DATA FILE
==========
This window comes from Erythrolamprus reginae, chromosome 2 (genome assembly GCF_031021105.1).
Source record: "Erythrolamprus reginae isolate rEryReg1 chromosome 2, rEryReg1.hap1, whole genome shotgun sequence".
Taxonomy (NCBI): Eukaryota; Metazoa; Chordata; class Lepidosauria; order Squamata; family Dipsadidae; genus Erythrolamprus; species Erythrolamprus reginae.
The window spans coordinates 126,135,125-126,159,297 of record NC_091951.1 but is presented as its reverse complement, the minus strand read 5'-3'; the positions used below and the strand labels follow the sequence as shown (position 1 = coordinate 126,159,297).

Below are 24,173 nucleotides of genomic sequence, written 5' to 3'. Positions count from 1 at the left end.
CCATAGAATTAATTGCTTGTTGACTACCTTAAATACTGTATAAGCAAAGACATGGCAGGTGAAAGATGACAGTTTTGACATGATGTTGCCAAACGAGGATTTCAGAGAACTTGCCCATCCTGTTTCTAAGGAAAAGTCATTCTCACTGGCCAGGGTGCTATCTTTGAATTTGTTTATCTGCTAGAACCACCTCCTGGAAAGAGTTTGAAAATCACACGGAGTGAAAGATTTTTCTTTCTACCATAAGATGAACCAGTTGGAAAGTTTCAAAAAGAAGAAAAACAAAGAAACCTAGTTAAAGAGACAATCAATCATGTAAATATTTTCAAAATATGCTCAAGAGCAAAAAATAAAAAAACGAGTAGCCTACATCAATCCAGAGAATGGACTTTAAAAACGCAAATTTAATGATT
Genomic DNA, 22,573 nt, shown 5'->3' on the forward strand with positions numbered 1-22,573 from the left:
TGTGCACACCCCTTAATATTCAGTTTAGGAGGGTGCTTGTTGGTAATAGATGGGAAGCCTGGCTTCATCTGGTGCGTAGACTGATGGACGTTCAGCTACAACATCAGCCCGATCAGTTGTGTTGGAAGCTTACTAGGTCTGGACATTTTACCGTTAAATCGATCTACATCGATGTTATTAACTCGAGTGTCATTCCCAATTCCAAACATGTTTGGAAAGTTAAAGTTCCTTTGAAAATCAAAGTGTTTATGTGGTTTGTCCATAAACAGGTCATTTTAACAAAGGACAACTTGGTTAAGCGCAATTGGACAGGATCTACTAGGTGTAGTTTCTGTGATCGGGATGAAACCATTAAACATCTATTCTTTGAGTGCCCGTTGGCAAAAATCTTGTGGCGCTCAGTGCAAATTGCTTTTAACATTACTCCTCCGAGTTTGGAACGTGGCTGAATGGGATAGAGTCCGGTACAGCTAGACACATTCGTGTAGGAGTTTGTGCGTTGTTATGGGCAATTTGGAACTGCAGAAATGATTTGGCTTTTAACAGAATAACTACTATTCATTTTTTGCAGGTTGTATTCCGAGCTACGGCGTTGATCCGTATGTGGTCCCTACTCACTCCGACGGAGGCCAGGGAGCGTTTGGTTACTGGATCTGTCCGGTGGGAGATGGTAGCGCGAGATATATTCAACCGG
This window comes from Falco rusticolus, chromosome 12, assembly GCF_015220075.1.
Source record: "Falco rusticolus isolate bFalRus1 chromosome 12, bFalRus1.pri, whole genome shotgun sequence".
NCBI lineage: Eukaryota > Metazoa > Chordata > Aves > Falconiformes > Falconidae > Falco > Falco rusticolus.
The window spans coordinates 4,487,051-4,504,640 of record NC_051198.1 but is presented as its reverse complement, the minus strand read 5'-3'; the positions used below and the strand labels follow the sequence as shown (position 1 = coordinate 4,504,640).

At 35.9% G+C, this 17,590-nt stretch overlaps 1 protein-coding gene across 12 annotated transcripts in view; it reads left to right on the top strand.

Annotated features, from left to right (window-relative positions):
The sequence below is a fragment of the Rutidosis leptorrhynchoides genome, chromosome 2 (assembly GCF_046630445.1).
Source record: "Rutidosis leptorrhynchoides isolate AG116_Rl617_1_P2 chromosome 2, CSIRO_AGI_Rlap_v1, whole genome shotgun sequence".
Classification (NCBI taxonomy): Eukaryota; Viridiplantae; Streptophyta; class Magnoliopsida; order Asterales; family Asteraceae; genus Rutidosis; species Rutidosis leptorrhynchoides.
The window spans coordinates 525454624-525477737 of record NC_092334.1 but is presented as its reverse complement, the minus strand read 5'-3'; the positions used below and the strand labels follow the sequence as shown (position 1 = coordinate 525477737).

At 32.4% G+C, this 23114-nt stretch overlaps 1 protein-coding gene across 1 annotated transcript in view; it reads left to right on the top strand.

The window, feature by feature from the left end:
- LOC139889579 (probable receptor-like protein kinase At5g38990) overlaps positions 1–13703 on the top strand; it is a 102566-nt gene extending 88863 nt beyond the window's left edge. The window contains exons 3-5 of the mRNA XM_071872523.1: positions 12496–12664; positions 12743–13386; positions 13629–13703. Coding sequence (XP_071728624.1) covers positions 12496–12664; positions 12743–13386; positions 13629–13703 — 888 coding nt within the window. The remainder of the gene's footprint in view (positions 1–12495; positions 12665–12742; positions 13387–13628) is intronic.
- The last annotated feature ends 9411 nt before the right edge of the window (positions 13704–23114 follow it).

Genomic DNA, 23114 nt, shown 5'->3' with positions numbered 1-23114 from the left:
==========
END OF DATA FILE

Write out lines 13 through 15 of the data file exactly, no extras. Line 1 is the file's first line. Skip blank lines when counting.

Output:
At 35.9% G+C, this 17,590-nt stretch overlaps 1 protein-coding gene across 12 annotated transcripts in view; it reads left to right on the top strand.

Annotated features, from left to right (window-relative positions):
The sequence below is a fragment of the Rutidosis leptorrhynchoides genome, chromosome 2 (assembly GCF_046630445.1).